When we first arrived in Morocco, I was uncertain what to expect for food. I had heard of tagines, and had made what I thought was couscous at home, but beyond these vague notions, I really had no clue. Fortunately, being an adventurous sort who is open to trying lots of different foods, I was not timid about diving in to discover what Morocco had to offer. What I discovered was an array of familiar ingredients that were prepared and presented in a unique way. So, what is to be expected when eating in Morocco? Below I have laid out the elements of a typical meal that one might have, and the unique Moroccan style of each.
When ordering food at any establishment in Morocco, the first thing to arrive at the table is a dish of olives. With a history of olive cultivation that goes back to pre-Roman times, it is no surprise that they are available everywhere and come in many styles. The flavor is dependent on the particular curing method, and its accompanying brine mixture. There are soft and salty wrinkled black olives with their mild flavor, al dente green olives packed in chili sauce that have a nice spicy quality, meaty green olives cured with preserved lemons that are zesty, purple and green olives pickled with gherkins and carrots, and other variations and combinations of the above.
When you visit the souks (markets), there are vendors who specialize in olives, and they will have 10 or 12 varieties to choose from, all stacked in a tall conical mound that looks perched on the edge of avalanche, the movement of one olive poised to send the entire stack cascading to the floor. Despite this precarious arrangement, it is standard practice to taste the olives when selecting them, so not only do you get to savor the variety on offer, you take home the kinds that taste best!!! With the variety of flavors available, one can only imagine the number of interesting martinis that might be possible.
Bread is a mainstay of the Moroccan diet, and the only significant source of carbohydrates. Available on every street corner for about 10-15 cents a loaf, it is bought fresh daily and consumed at every meal. It comes in two forms, a round loaf the diameter of a tortilla or in a long baguette. Of the two, the round loaf is the most common by far and served everywhere. It is an inch thick, soft, chewy bread filled with air pockets that is enveloped in a crunchy, golden brown crust, which still has a dusting of the semolina used to prevent sticking in the ovens. It is a hearty bread that is easily torn apart and in many ways reminds me of Italian foccacia. Whatever dough recipe and preparation process they use, this bread would make an AWESOME pizza crust.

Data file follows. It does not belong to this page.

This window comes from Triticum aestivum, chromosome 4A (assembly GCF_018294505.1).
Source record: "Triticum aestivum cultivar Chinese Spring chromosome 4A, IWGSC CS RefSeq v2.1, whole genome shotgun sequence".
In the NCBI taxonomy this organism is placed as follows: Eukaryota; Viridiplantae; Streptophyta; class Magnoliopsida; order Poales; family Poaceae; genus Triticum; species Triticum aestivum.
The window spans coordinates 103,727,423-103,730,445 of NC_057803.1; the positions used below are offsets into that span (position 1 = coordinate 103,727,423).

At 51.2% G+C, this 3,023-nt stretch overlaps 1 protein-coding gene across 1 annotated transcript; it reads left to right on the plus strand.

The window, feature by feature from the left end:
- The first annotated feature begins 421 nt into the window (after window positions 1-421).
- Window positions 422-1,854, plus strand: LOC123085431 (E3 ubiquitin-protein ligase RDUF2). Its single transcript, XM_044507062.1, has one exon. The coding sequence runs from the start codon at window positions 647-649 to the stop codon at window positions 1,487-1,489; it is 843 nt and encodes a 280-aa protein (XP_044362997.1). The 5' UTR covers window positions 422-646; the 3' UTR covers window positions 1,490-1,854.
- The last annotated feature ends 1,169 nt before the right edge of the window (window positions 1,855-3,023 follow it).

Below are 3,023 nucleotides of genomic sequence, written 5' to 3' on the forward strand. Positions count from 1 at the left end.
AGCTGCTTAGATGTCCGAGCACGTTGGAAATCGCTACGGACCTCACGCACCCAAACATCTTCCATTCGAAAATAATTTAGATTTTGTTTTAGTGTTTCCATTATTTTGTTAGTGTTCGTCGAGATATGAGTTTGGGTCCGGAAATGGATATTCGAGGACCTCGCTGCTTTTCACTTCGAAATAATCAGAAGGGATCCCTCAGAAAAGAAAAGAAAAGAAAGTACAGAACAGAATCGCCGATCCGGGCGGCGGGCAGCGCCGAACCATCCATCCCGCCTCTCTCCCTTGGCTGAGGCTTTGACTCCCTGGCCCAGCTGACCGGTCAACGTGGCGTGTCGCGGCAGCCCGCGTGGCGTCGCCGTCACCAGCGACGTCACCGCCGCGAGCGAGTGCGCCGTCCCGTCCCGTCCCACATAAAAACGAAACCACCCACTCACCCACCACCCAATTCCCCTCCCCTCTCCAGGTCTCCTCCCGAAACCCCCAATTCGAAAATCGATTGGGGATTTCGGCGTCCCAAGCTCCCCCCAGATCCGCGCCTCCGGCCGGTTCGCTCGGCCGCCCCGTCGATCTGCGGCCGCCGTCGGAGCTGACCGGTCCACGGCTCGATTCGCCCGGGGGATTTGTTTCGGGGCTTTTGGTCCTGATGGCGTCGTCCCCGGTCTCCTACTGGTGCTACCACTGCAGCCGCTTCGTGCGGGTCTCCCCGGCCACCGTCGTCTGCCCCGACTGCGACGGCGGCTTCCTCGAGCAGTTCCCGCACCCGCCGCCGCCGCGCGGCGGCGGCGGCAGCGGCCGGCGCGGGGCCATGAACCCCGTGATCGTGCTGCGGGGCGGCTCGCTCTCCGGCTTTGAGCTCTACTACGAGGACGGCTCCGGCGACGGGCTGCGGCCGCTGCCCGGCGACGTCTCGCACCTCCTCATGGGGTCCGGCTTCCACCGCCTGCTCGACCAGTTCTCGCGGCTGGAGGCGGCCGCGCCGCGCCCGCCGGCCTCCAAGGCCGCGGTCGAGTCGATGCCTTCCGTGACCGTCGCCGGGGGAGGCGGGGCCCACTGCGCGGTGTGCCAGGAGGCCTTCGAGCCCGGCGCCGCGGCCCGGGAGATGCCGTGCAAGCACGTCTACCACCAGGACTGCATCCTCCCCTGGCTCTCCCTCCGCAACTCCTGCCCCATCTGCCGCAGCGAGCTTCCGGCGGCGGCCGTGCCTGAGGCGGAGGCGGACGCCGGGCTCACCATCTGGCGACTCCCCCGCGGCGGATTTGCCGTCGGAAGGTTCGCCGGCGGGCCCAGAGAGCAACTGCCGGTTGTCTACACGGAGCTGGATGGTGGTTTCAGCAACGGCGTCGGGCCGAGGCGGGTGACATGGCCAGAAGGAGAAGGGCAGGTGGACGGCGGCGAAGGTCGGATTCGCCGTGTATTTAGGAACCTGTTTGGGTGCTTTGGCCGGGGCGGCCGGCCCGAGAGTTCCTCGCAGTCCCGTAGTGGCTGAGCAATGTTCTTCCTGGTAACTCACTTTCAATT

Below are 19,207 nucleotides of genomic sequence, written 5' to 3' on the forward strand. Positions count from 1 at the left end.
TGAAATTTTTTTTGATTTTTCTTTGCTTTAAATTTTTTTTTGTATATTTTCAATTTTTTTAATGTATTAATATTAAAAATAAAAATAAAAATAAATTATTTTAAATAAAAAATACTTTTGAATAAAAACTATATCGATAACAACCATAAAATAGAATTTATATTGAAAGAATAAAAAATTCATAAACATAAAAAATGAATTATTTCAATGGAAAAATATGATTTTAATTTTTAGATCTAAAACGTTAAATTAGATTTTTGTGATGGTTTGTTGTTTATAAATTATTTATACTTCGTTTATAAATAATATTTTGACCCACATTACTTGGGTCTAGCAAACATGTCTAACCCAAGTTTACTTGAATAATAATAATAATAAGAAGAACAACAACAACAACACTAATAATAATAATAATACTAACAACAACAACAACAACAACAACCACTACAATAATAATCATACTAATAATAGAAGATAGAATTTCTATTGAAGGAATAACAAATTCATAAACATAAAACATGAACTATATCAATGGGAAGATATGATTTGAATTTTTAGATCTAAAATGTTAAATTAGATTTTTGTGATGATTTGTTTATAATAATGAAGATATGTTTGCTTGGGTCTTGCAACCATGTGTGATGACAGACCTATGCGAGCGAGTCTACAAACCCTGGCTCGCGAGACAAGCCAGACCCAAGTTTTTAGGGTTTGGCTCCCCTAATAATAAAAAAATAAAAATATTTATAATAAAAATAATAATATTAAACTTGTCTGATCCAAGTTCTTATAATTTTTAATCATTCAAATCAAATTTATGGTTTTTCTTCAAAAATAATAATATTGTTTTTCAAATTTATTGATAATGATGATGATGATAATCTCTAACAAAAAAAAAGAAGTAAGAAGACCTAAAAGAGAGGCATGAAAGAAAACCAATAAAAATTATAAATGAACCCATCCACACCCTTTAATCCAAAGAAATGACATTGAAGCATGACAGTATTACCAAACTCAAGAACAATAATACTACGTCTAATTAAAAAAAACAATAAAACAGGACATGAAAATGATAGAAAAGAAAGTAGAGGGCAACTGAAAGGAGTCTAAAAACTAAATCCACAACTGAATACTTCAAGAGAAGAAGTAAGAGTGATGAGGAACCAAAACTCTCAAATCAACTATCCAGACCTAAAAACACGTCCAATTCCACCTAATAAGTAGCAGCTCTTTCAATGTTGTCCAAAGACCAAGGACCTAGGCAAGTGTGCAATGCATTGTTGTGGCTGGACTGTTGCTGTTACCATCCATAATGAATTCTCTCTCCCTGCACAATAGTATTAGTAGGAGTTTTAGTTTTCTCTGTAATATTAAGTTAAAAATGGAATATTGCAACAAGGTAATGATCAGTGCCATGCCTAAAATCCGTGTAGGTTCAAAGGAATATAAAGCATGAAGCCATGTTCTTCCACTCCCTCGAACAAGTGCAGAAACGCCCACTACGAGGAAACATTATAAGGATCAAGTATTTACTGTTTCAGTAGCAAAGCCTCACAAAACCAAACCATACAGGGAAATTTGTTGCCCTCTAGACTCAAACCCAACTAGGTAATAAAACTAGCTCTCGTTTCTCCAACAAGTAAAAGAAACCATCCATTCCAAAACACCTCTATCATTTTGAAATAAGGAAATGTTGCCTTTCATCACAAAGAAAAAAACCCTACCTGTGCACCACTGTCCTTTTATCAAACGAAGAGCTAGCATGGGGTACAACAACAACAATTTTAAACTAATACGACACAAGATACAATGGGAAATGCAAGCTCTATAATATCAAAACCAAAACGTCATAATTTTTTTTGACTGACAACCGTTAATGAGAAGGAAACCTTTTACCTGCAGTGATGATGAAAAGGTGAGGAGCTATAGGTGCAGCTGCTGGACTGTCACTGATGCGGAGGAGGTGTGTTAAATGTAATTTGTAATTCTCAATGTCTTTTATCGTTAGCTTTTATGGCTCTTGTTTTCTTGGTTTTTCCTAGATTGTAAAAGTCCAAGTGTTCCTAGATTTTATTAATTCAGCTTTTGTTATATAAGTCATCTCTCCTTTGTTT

On several occasions, we talked our way into the back of bakeries to investigate the process, and were awed to find very simple operations. My guess is that the secret lies in the baking. The ovens are enormous, wood-fired, brick-lined kilns that are very hot. The area around the ovens is stacked with various size pieces of wood, much of it looking like it comes from the trimmings of the ubiquitous olive trees. The bread is ferried in and out of the ovens through a small flappered opening on long-handled wooden spatulas, with dozens of loaves being baked at a time. We purchased a loaf fresh out of the oven, and it was divine! When you order a meal in Morocco, the second component to arrive at the table, in addition to the delicious olives, is bread.
In the U.S., a salad is usually a bed of raw greens augmented by additional raw vegetables that are sometimes accompanied by meat, eggs, nuts, cheese or the like, all topped by a dressing. In Morocco, salads are typically some combination of various vegetables that have been slow cooked together in olive oil, herbs and spices until they are soft and the flavors have melded together into a delectable spread. They are served cold with the standard Moroccan bread, and more closely resemble what we think of as appetizers than a salad. Some traditional varieties include Zalouk, an eggplant and tomato melange that has a sweet tanginess to it, Tchakchouka, green peppers and tomatoes accented by chopped parsley and cilantro, and diced carrots in an orange juice sauce, or zucchini with preserved lemon.